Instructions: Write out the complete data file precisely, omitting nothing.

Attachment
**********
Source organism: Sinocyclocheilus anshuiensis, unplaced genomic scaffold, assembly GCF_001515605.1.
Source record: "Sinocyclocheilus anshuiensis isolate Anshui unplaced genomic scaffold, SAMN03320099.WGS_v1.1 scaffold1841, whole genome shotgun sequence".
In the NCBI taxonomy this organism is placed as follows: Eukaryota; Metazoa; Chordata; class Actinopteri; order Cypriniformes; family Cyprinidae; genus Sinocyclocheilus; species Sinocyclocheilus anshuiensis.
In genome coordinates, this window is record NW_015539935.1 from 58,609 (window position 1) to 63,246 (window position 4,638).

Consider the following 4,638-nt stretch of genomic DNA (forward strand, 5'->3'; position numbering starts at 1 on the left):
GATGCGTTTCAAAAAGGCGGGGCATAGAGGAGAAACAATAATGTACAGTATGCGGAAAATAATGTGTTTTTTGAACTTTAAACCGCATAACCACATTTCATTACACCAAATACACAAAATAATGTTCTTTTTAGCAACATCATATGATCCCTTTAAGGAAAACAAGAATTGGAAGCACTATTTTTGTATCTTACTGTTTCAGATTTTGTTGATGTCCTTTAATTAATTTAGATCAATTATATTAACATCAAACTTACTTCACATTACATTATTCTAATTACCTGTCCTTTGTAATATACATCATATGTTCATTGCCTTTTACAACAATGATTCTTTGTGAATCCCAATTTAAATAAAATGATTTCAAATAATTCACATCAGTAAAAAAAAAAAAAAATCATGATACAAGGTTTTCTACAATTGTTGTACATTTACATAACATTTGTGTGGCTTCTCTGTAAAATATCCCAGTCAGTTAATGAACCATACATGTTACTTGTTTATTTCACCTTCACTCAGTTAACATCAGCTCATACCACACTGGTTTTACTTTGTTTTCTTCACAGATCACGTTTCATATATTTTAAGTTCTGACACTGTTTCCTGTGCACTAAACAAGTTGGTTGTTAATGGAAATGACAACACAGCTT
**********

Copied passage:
Source organism: Sinocyclocheilus anshuiensis, unplaced genomic scaffold, assembly GCF_001515605.1.
Source record: "Sinocyclocheilus anshuiensis isolate Anshui unplaced genomic scaffold, SAMN03320099.WGS_v1.1 scaffold1841, whole genome shotgun sequence".
In the NCBI taxonomy this organism is placed as follows: Eukaryota; Metazoa; Chordata; class Actinopteri; order Cypriniformes; family Cyprinidae; genus Sinocyclocheilus; species Sinocyclocheilus anshuiensis.
In genome coordinates, this window is record NW_015539935.1 from 58,609 (window position 1) to 63,246 (window position 4,638).

Consider the following 4,638-nt stretch of genomic DNA (forward strand, 5'->3'; position numbering starts at 1 on the left):
GATGCGTTTCAAAAAGGCGGGGCATAGAGGAGAAACAATAATGTACAGTATGCGGAAAATAATGTGTTTTTTGAACTTTAAACCGCATAACCACATTTCATTACACCAAATACACAAAATAATGTTCTTTTTAGCAACATCATATGATCCCTTTAAGGAAAACAAGAATTGGAAGCACTATTTTTGTATCTTACTGTTTCAGATTTTGTTGATGTCCTTTAATTAATTTAGATCAATTATATTAACATCAAACTTACTTCACATTACATTATTCTAATTACCTGTCCTTTGTAATATACATCATATGTTCATTGCCTTTTACAACAATGATTCTTTGTGAATCCCAATTTAAATAAAATGATTTCAAATAATTCACATCAGTAAAAAAAAAAAAAAATCATGATACAAGGTTTTCTACAATTGTTGTACATTTACATAACATTTGTGTGGCTTCTCTGTAAAATATCCCAGTCAGTTAATGAACCATACATGTTACTTGTTTATTTCACCTTCACTCAGTTAACATCAGCTCATACCACACTGGTTTTACTTTGTTTTCTTCACAGATCACGTTTCATATATTTTAAGTTCTGACACTGTTTCCTGTGCACTAAACAAGTTGGTTGTTAATGGAAATGACAACACAGCTT